I’m really looking forward to starting K101 because it looks a lot more interesting and gripping than Aa100 is. Although I’m enjoying reading the texts and doing the analysis, I’m looking forward to something that has a bit more real-life to it. I’ll have case studies and documentaries on real-life cases and I’ll learn how to evaluate them and all of the social work values and guidelines. I think it’s going to be much better experience and a more interesting subject. Also, I very much enjoyed my AS Health and Social Care course at college so am hoping this one will be as good. Role on K101!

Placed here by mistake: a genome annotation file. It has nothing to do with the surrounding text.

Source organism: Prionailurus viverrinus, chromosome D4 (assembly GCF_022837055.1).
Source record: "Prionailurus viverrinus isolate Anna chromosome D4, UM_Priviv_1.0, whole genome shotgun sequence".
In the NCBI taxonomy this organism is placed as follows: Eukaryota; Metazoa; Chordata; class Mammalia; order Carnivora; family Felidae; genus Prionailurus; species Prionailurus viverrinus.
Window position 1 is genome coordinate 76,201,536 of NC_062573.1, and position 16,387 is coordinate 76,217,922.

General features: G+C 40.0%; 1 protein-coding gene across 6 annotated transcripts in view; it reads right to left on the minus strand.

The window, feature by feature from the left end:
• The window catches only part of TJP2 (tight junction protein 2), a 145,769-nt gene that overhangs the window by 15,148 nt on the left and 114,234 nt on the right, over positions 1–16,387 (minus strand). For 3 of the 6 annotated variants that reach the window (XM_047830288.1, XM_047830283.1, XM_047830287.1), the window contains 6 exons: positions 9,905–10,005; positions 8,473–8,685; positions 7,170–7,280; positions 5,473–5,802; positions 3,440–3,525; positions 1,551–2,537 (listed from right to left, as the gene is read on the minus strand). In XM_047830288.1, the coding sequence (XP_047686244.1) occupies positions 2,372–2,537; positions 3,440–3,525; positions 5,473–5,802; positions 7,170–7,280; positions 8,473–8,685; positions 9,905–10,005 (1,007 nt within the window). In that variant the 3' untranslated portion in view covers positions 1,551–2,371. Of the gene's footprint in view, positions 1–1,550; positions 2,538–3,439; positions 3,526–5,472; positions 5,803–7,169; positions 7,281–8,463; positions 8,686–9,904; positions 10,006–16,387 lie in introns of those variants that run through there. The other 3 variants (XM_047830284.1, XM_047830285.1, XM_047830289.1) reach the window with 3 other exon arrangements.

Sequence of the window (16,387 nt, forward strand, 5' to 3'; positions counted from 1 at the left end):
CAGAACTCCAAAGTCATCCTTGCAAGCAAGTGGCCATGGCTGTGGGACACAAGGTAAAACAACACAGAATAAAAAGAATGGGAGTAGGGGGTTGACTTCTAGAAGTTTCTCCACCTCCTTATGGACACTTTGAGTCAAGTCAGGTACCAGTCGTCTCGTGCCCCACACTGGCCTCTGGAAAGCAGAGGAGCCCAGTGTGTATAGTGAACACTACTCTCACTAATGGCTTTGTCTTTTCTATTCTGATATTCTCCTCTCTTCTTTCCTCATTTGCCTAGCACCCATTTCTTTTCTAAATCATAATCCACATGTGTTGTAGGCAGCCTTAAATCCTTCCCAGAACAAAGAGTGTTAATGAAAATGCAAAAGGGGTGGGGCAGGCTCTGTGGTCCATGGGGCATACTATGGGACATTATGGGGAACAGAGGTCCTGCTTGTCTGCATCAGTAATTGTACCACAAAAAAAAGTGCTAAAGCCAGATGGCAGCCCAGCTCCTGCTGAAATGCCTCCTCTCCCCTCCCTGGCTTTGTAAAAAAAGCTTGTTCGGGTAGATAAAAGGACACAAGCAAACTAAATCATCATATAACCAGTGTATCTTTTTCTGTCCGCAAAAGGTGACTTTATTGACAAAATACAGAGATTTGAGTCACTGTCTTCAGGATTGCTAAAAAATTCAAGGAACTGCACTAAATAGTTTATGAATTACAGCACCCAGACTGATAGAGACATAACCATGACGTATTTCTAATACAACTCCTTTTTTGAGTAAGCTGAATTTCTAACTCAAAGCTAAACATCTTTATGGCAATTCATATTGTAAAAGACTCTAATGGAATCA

In the meantime, I have to knuckle down with Aa100. I really need to finish the Faustus stuff soon so that I can start on Stalin, which is the chapter for this week on the study planner. I don’t want to become behind, especially as I’ll soon have a second module to contend with. Today was the first day I’ve studied at my fiance’s house, where his mum’s sofa has become my study area, containing whatever’s on my lap. I felt that I did well for a Sunday, spending 2 hours reading Doctor Faustus. I’m really glad to learn that his gaming doesn’t interrupt me. The only disturbances have been the football scores coming through on my phone. I’m sad to report that Klopp’s unbeaten reign was short-lived. On the note of football, though, everyone is expecting miracles from him the moment he stepped into Anfield and it just wasn’t going to happen. Liverpool need patience and nurture, one of which their fans aren’t very good at. But with time and new players coming through, I have no doubt they’ll be winning again. Anyway, as he said before, it’s not the end of the world that we lost today, there’s always another game.